Boerum Hill

Lawsuit against 80 Flatbush reaches settlement, demolition underway

September 16, 2019 Lore Croghan
A lawsuit concerning the upzoning of 80 Flatbush Ave. has been settled. Rendering by Alloy Development/Luxigon

A legal challenge to Boerum Hill’s 80 Flatbush Ave. high-rise development has ended.

The 400 & 500 State Street Block Association and several members of its steering committee settled a lawsuit against Alloy Development and the New York City Educational Construction Fund.

The settlement “fully resolves the dispute,” says a Sept. 13 letter to Manhattan Supreme Court Justice Melissa Anne Crane, who presided over the case, from David Paget of Sive, Paget & Riesel, who represented Alloy Development in the suit.

The agreement removes what could potentially have become a roadblock to co-developers Alloy and the Educational Construction Fund’s construction of an 840-foot skyscraper and a 510-foot tower with 200 units of affordable housing and 670 market-rate apartments.

The project also includes a replacement high school for deteriorating Khalil Gibran International Academy, a new elementary school, office space and retail space.

“We are unable to discuss the settlement, however, we are looking forward to creating a positive working relationship with the developer moving forward,” one of the residents who filed the suit told the Brooklyn Eagle.

Demolition is underway at the 80 Flatbush Ave. development site. Photo by Alloy Development
Demolition is underway at the 80 Flatbush Ave. development site. Photo by Alloy Development

“We’re pleased to honor our commitment to establish a Community Benefits Agreement with our neighbors,” a spokesperson for Alloy Development told the Eagle. (In a Community Benefits Agreement, a developer promises to behave well while constructing a project and in exchange, community groups pledge not to oppose the project.)

“Demolition on the site is underway, we look forward to starting vertical construction next spring and to ultimately following through on our promise to deliver 200 units of permanently affordable housing and two new public schools in Downtown Brooklyn,” the spokesperson said.

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He declined to speak about the terms of the settlement.

In the Community Benefits Agreement, obtained by the Eagle, the developer promises to meet each month with neighbors during 80 Flatbush’s design process “to solicit input and update residents on material choices for the State Street façade” of the project.

The developer also pledges to include a block association representative in Community Advisory Group meetings and to meet with that rep during the months in which the advisory group get-togethers aren’t held.

Here’s another look at the demolition work that’s ongoing at 80 Flatbush Ave. Photo by Alloy Development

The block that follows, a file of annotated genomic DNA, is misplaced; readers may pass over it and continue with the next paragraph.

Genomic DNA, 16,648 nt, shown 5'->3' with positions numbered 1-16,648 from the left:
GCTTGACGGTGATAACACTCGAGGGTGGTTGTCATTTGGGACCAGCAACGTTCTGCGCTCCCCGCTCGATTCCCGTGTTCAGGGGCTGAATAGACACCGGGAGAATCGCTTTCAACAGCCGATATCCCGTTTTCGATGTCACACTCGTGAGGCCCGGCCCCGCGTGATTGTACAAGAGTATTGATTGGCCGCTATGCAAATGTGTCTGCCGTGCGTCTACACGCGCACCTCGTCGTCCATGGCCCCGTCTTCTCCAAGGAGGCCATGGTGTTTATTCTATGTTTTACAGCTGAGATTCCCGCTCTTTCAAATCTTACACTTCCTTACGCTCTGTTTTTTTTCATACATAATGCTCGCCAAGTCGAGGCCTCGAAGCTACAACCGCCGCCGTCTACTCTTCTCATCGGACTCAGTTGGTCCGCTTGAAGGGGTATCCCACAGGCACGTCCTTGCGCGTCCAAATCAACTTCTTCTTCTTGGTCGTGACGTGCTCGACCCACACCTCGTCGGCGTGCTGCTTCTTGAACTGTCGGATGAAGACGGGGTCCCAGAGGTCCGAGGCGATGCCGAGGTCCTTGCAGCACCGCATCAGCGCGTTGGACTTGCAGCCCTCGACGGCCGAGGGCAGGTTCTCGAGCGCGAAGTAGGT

Here’s another look at the demolition work that’s ongoing at 80 Flatbush Ave. Photo by Alloy Development

Some of the other pledges in the Community Benefits Agreement’s lengthy list of promises include the following:

  • A full-time project manager who will be on call 24 hours a day, seven days a week during construction and a hotline for neighbors to call about lighting, safety, rodent infestation, worker conduct and other issues.
  • A crane safety and protection plan.
  • Measures to control dust emissions, minimize noise and combat rodent infestations during construction.
  • Efforts to make sure construction workers are “good neighbors” and don’t sit on stoops or harass pedestrians.

News of the settlement first surfaced on Twitter.

The City of New York, the City Planning Commission and the City Council were also respondents in the suit. (“Respondents” are what defendants are called in an Article 78 proceeding, which is a type of lawsuit that involves government entities. The block association and its steering committee members were the petitioners.)

“We are pleased the petitioners have agreed to discontinue their legal claims against the city,” city Law Department spokesperson Nick Paolucci told the Eagle. “The settlement is between private parties — petitioners and the developer. The city is not a party to the settlement.”

In the now-settled suit, the block association sought to annul upzoning approved by the City Planning Commission and the City Council that changed 80 Flatbush’s FAR to 15.7 from 6.5.

FAR, or floor area ratio, is the zoning formula that determines the height and bulk of permitted buildings.

The City Council’s vote was the culmination of a Uniform Land Use Review Procedure, or ULURP, which included public hearings packed with supporters and opponents of the project.

The project’s 840-foot tower was originally going to be 986 feet tall — the height of the Chrysler Building.

Alloy agreed to lower its height after weeks of negotiations with City Councilmember Stephen Levin, who reps the district where the 80 Flatbush site is located.

Follow reporter Lore Croghan on Twitter.

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